The Open Graph Protocol was first introduced by Facebook in autumn 2010. It replaced “Facebook Connect“ that was previously used to verify Facebook profiles on websites.
The click activity plays a key role for content shared on Facebook and other social networks – just like in search results pages. Besides the title and description, you can also define other elements (e.g., preview images) in social networks. A well-optimized and targeted preview of the shared article helps improve the CTR significantly. This article will show you the most important tips on Open Graph optimization to help you make the most out of your social shares!
The og:title is the most prominently displayed element next to the image on a Facebook post. You should therefore try to address your target group on social networks as best as possible in order to improve the CTR of your shared posts! Make sure your title does not exceed 95 characters. To keep the title short and crisp, you should also bear in mind that there is always a line break after the first 50 characters.
<meta property=”og:title” content=”Open Graph optimization – Tips that
website operators should consider”/>
Just like with the html meta description, you can add a description for social networks using og:description. Primary keyword, secondary keyword, etc. do not matter in this case, and no keywords are highlighted in bold. Your description should therefore be aimed at enticing users to click and should give users a clue of what to expect from your link (this helps avoid user disappointment and hence avoid deteriorating user signals). Maximum number of characters: 297!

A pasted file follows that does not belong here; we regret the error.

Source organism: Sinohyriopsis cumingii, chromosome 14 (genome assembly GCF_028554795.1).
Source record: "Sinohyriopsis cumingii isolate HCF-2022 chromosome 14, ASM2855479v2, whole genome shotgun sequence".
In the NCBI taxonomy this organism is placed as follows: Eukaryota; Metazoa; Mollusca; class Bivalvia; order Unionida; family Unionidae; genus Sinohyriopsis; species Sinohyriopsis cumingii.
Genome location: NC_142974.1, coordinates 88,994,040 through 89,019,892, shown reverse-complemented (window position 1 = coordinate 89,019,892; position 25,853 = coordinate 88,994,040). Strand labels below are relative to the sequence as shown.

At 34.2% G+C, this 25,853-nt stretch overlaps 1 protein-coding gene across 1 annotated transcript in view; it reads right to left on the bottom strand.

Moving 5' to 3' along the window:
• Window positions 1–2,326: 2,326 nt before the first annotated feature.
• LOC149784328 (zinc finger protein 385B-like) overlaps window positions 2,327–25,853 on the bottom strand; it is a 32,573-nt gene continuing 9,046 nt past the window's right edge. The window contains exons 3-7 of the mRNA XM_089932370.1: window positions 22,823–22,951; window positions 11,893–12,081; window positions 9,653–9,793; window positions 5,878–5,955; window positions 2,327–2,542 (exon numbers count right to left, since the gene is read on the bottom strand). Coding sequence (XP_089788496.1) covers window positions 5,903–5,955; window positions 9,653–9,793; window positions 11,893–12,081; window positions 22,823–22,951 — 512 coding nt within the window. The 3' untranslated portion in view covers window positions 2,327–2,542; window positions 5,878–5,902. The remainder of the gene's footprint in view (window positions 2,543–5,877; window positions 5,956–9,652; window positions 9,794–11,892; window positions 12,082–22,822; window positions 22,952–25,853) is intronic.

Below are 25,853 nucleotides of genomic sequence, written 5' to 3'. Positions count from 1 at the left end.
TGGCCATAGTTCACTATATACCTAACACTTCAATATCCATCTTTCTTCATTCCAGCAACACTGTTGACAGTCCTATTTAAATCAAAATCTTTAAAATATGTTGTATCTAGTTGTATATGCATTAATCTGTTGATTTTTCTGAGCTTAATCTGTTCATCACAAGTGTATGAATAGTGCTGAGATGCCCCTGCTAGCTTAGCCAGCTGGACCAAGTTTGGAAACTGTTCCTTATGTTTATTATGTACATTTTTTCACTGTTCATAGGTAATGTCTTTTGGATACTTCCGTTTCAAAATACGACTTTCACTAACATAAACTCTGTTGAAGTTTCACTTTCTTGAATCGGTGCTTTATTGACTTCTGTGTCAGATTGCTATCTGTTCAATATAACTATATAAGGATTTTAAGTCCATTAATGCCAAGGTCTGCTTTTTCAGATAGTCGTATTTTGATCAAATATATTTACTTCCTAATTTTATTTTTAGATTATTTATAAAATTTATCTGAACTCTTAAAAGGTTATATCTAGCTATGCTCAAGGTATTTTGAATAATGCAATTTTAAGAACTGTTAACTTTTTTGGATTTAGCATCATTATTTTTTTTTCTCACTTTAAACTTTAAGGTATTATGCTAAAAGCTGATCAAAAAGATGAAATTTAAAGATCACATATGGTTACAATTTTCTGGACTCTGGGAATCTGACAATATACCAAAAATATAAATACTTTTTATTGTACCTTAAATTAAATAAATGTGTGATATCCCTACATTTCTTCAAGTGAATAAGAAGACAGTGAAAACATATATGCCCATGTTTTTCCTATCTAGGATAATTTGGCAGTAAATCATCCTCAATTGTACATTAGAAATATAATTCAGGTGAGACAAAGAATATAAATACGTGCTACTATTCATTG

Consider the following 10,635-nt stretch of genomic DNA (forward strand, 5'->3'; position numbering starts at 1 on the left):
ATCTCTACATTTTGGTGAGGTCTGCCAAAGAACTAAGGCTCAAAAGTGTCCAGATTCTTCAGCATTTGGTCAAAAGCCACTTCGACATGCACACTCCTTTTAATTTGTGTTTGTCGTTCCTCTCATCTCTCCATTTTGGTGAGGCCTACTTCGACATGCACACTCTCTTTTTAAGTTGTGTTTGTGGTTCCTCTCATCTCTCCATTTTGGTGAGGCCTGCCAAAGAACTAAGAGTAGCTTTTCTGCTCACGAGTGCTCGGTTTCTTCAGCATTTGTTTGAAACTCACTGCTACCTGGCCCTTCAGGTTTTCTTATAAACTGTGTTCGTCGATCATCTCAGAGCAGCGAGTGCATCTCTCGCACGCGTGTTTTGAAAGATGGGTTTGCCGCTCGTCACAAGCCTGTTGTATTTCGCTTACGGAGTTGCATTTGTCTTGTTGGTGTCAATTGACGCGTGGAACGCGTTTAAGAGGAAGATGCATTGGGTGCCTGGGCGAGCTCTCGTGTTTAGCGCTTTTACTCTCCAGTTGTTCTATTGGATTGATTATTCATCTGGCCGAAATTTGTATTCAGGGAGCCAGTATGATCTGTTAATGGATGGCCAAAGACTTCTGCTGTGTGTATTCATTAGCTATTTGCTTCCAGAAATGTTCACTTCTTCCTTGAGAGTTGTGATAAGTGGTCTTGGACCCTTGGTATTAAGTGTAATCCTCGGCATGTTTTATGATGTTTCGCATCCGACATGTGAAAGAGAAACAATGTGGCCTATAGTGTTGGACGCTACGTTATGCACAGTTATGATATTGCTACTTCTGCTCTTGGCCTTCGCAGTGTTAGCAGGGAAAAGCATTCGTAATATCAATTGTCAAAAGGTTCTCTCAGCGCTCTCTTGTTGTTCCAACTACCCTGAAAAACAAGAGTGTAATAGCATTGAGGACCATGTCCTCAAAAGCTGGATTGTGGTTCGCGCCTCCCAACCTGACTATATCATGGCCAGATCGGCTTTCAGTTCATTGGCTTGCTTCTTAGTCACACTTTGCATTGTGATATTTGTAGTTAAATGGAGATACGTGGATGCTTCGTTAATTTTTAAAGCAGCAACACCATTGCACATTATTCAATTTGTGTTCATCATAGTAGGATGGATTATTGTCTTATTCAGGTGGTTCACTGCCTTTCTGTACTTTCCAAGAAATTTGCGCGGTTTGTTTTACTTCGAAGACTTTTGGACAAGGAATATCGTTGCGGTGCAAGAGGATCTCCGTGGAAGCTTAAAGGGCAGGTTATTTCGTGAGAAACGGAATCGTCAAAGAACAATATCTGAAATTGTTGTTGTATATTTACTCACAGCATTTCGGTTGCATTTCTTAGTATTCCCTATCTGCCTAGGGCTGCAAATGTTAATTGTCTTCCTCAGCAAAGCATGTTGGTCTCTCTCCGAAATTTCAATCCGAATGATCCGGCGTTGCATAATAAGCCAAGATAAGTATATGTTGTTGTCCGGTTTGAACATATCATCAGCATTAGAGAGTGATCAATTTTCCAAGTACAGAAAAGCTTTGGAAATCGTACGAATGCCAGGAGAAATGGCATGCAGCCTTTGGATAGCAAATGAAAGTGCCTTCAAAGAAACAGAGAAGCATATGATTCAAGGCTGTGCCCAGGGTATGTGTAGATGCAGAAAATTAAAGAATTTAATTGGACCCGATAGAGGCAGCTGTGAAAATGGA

<meta property=”og:description” content=”description “/>
One very crucial element of the og properties is og:image. You should pay special attention to this element and optimize it as best as possible. For the image to be perfectly presented to the corresponding target group, it is advisable to use a custom og:image, especially if the content is crucial for social networks. There are often many ways in which you can optimize the article image used on your website. A user can also select an image if og:image is not used. Banner ads, icons, and other website elements are often also displayed in this selection, which should not happen. More details on ideal image dimensions and sizes will be discussed later in this article. The examples below show different ways in which you can optimally present your og:image.
OnPage.org – A custom og:image layout that was developed for the OnPage Magazine. This layout contains the brand name, author, and a photo of the author. Here, it is clear that we have different optimization options (from article to article), and the cost-to-benefit ratio shows you that the og:image images used by OnPage are simply ideal!
Figure 1: og:image on OnPage.org
As for your own website, you simply have to keep experimenting the different options. Ideal tracking enables you to quickly find out which option is liked most by the different target groups. Ideally, og:image should offer clues on the article’s content whereas the title and description should then be used to further encourage users to click.